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Equal opportunities in English. I am to explore equal opportunities within the English department within my setting. As a micro study I will use baseline data of Gifted and Talented (G and T) students including: whether they are in receipt of free school

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Directed Task 1 Equal Opportunities in English 'Our education system should be completely remodelled on such a basis as to secure the democratic principle of equality of opportunity' (Schofield, 1964, p58). We all have our own preconceived ideas as to the definition of 'equal opportunities' therefore with such a diverse range of descriptions are we actually offering a culturally inclusive environment for young people to develop and learn? R.H.Tawney, as early as 1922, wrote 'Secondary Education for all' for the Labour Party's key party statement. Labour party members at this time were aware that the education system was clearly culturally biased offering an ever increasing divide between social classes. Blair claimed that the three main commitments of the Labour Party in 1996 were 'education, education, education'. With education at the forefront of the Labour Party's agenda a significant number of policies were introduced in the anticipation of raising aspirations and offering a far more socially fair society including: Every Child Matters (DCFS, 2003), Higher Standards: Better Schools for All (DfES, 2005) and The Children's Plan: Building Brighter Futures (DCSF, 2007). However, as a result of the Conservative party Spending Review (2010) we are left to question how many of Labour's initiatives will continue and the impact this may have on vulnerable groups. Within my setting I am part of a research and development working party exploring reasons for Gifted and Talented underachievement. As a result of this there are a 'core group of seventy four' students requiring intervention to ensure factors aside from raising attainment are targeted. ...read more.


With this in mind why are schools continuing to set according to perceived ability and does this prove that 'setting and streaming created and maintained inequalities, particularly for working class students' (Boaler, 1997, p.575)? There appear to be a number of working class G and T students in my setting, yet, due to external factors contributing to a lack of engagement often they are placed in lower ability sets. Are we then reinforcing a culture of low aspirations for potential first generation university students? Out of one hundred and thirty four Gifted and Talented students, forty three receive free school meals and forty one are on the Special Educational Needs Register. Students with these profiles have an average CAT score in the range of 117. A focus on reasoning abilities identifies pupils who may not be found through an analysis of solely curriculum related attainments. CAT also provides a measure of a pupil's abilities against the national average (120), not just in relation to their peers within the school. Within my setting Gifted and Talented students are highlighted as being in the top 10% of students relative to the cohort of students admitted. The use of students being on the SEN Reg and fsm as empirical evidence to suggest possible inequality of opportunity could be classed as an unrealistic indicator however with only 15.2% of fsm students in comparison to 43.3% nfsm achieving 5 or more A* - C GCSE grades including English and Maths across East Sussex (DCSF, 2008) ...read more.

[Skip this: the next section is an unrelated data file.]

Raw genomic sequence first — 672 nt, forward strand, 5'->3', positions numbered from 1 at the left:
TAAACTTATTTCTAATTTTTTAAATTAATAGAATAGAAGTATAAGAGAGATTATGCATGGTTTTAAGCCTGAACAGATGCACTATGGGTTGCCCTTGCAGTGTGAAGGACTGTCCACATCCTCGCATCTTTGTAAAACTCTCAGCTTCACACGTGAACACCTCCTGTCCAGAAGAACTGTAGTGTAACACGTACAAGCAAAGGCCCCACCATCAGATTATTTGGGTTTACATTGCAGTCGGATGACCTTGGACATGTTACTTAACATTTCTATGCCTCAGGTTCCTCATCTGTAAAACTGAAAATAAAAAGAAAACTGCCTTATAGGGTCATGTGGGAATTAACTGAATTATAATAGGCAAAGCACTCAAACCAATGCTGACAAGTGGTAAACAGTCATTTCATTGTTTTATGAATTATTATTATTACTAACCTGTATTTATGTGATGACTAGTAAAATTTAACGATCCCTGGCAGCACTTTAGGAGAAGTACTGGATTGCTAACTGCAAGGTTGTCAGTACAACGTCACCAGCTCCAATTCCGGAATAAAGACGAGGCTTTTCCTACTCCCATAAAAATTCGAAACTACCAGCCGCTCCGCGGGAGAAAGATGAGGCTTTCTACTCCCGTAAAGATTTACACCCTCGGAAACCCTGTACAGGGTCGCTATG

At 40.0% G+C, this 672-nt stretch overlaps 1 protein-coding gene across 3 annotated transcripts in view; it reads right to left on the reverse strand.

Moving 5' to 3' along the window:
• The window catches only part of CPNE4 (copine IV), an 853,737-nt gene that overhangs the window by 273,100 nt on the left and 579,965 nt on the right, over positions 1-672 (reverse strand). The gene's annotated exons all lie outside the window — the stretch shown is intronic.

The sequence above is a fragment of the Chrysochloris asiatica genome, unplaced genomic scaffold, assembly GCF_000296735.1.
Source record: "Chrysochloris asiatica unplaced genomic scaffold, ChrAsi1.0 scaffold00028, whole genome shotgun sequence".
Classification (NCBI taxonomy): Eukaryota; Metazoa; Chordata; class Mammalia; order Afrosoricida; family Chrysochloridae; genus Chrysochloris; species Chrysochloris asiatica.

There are likely to be a number of families who are eligible for free school meals who may not actually claim for them including a number of middle class families who may have been made redundant or have ill health. There are so many other factors to consider when looking at empirical evidence which may affect a student's engagement, motivation and self esteem, therefore why are schools so data driven and does this detract from delivering positive, engaging lessons which enable students to make progress? 'Without a system-wide approach to nurturing giftedness and talent, system-wide underachievement occurs with this being most pronounced amongst minority populations' (CSFC, 2010, p.16) From this study I would recommend that the English department explore alternative ways of highlighting pupils who are Gifted and Talented without relying solely on the use of data which could be deemed unreliable. Also, a number of students suggested that they did not like writing, yet, when looking at pupils work little evidence of marking was present. To implement an agreed format to feedback to pupils and their parents may increase motivation to present work in the written form. Pupils need to clearly know where they are at and what they need to do in order to make progress. Furthermore, teachers should consider a variety of resources suited to the needs of the more able which may excite, engage and motivate them to want to learn as 'providing for Gifted and talented pupils in our schools is a question of equity - as with all other pupils, they have a right to an education that is suited to their particular needs and abilities' (DCSF, 2010, p.7). ...read more.

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